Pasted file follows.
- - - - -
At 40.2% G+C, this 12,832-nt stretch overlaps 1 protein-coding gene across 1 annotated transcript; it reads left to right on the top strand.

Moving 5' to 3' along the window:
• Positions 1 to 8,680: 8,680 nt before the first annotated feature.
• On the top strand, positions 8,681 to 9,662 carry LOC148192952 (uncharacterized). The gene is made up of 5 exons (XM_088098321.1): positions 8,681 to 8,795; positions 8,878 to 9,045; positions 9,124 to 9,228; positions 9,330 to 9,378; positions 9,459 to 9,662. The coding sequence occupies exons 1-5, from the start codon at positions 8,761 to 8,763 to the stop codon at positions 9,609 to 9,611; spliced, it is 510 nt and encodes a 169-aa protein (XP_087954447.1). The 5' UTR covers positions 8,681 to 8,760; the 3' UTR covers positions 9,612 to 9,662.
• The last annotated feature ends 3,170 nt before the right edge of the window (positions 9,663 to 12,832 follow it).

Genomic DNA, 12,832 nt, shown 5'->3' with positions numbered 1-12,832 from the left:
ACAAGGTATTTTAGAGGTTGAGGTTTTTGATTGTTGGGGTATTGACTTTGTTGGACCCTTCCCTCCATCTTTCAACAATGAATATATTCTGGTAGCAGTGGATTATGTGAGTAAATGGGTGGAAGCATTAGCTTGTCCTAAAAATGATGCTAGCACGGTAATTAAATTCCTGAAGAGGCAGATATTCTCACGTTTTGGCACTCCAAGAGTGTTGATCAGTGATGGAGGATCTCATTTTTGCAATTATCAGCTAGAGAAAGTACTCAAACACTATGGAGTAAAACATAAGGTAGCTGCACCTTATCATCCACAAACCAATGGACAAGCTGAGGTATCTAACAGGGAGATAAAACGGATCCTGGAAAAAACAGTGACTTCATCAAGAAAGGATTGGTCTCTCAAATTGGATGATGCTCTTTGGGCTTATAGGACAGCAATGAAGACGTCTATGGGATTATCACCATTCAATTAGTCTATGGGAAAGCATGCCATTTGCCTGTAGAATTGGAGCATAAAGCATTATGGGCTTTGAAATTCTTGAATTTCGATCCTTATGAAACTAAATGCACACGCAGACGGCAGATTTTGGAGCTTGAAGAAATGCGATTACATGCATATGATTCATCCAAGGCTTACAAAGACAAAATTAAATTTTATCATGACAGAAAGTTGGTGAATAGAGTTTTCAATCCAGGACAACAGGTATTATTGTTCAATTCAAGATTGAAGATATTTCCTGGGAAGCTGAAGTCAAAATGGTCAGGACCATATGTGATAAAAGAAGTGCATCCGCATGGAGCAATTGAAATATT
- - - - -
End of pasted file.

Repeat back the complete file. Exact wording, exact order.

At 40.2% G+C, this 12,832-nt stretch overlaps 1 protein-coding gene across 1 annotated transcript; it reads left to right on the top strand.

Moving 5' to 3' along the window:
• Positions 1 to 8,680: 8,680 nt before the first annotated feature.
• On the top strand, positions 8,681 to 9,662 carry LOC148192952 (uncharacterized). The gene is made up of 5 exons (XM_088098321.1): positions 8,681 to 8,795; positions 8,878 to 9,045; positions 9,124 to 9,228; positions 9,330 to 9,378; positions 9,459 to 9,662. The coding sequence occupies exons 1-5, from the start codon at positions 8,761 to 8,763 to the stop codon at positions 9,609 to 9,611; spliced, it is 510 nt and encodes a 169-aa protein (XP_087954447.1). The 5' UTR covers positions 8,681 to 8,760; the 3' UTR covers positions 9,612 to 9,662.
• The last annotated feature ends 3,170 nt before the right edge of the window (positions 9,663 to 12,832 follow it).

Genomic DNA, 12,832 nt, shown 5'->3' with positions numbered 1-12,832 from the left:
ACAAGGTATTTTAGAGGTTGAGGTTTTTGATTGTTGGGGTATTGACTTTGTTGGACCCTTCCCTCCATCTTTCAACAATGAATATATTCTGGTAGCAGTGGATTATGTGAGTAAATGGGTGGAAGCATTAGCTTGTCCTAAAAATGATGCTAGCACGGTAATTAAATTCCTGAAGAGGCAGATATTCTCACGTTTTGGCACTCCAAGAGTGTTGATCAGTGATGGAGGATCTCATTTTTGCAATTATCAGCTAGAGAAAGTACTCAAACACTATGGAGTAAAACATAAGGTAGCTGCACCTTATCATCCACAAACCAATGGACAAGCTGAGGTATCTAACAGGGAGATAAAACGGATCCTGGAAAAAACAGTGACTTCATCAAGAAAGGATTGGTCTCTCAAATTGGATGATGCTCTTTGGGCTTATAGGACAGCAATGAAGACGTCTATGGGATTATCACCATTCAATTAGTCTATGGGAAAGCATGCCATTTGCCTGTAGAATTGGAGCATAAAGCATTATGGGCTTTGAAATTCTTGAATTTCGATCCTTATGAAACTAAATGCACACGCAGACGGCAGATTTTGGAGCTTGAAGAAATGCGATTACATGCATATGATTCATCCAAGGCTTACAAAGACAAAATTAAATTTTATCATGACAGAAAGTTGGTGAATAGAGTTTTCAATCCAGGACAACAGGTATTATTGTTCAATTCAAGATTGAAGATATTTCCTGGGAAGCTGAAGTCAAAATGGTCAGGACCATATGTGATAAAAGAAGTGCATCCGCATGGAGCAATTGAAATATT